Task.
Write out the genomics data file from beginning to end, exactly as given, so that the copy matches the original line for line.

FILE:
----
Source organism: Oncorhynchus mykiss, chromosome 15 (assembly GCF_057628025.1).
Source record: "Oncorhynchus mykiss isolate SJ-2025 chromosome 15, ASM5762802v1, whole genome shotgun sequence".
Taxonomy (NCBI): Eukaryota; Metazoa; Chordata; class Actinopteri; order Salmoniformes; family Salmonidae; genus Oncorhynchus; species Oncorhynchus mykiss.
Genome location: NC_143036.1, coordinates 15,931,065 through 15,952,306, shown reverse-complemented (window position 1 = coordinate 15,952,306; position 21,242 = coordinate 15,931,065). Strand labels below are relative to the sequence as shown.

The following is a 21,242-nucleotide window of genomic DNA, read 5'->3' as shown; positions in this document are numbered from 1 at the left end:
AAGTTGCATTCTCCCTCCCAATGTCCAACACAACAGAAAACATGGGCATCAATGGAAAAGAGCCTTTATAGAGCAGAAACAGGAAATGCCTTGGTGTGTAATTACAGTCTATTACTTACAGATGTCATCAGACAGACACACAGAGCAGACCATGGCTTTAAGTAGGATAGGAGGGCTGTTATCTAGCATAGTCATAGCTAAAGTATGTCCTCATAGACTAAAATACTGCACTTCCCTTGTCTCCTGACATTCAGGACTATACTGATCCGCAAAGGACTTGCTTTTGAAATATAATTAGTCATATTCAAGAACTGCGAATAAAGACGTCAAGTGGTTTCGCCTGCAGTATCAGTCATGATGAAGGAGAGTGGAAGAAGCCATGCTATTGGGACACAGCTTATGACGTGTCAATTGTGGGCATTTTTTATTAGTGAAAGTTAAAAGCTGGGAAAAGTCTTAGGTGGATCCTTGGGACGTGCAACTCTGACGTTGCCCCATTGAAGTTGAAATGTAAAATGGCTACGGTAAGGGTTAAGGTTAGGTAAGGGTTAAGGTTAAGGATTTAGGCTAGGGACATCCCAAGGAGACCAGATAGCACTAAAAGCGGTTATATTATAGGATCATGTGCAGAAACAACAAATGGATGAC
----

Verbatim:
Source organism: Oncorhynchus mykiss, chromosome 15 (assembly GCF_057628025.1).
Source record: "Oncorhynchus mykiss isolate SJ-2025 chromosome 15, ASM5762802v1, whole genome shotgun sequence".
Taxonomy (NCBI): Eukaryota; Metazoa; Chordata; class Actinopteri; order Salmoniformes; family Salmonidae; genus Oncorhynchus; species Oncorhynchus mykiss.
Genome location: NC_143036.1, coordinates 15,931,065 through 15,952,306, shown reverse-complemented (window position 1 = coordinate 15,952,306; position 21,242 = coordinate 15,931,065). Strand labels below are relative to the sequence as shown.

The following is a 21,242-nucleotide window of genomic DNA, read 5'->3' as shown; positions in this document are numbered from 1 at the left end:
AAGTTGCATTCTCCCTCCCAATGTCCAACACAACAGAAAACATGGGCATCAATGGAAAAGAGCCTTTATAGAGCAGAAACAGGAAATGCCTTGGTGTGTAATTACAGTCTATTACTTACAGATGTCATCAGACAGACACACAGAGCAGACCATGGCTTTAAGTAGGATAGGAGGGCTGTTATCTAGCATAGTCATAGCTAAAGTATGTCCTCATAGACTAAAATACTGCACTTCCCTTGTCTCCTGACATTCAGGACTATACTGATCCGCAAAGGACTTGCTTTTGAAATATAATTAGTCATATTCAAGAACTGCGAATAAAGACGTCAAGTGGTTTCGCCTGCAGTATCAGTCATGATGAAGGAGAGTGGAAGAAGCCATGCTATTGGGACACAGCTTATGACGTGTCAATTGTGGGCATTTTTTATTAGTGAAAGTTAAAAGCTGGGAAAAGTCTTAGGTGGATCCTTGGGACGTGCAACTCTGACGTTGCCCCATTGAAGTTGAAATGTAAAATGGCTACGGTAAGGGTTAAGGTTAGGTAAGGGTTAAGGTTAAGGATTTAGGCTAGGGACATCCCAAGGAGACCAGATAGCACTAAAAGCGGTTATATTATAGGATCATGTGCAGAAACAACAAATGGATGAC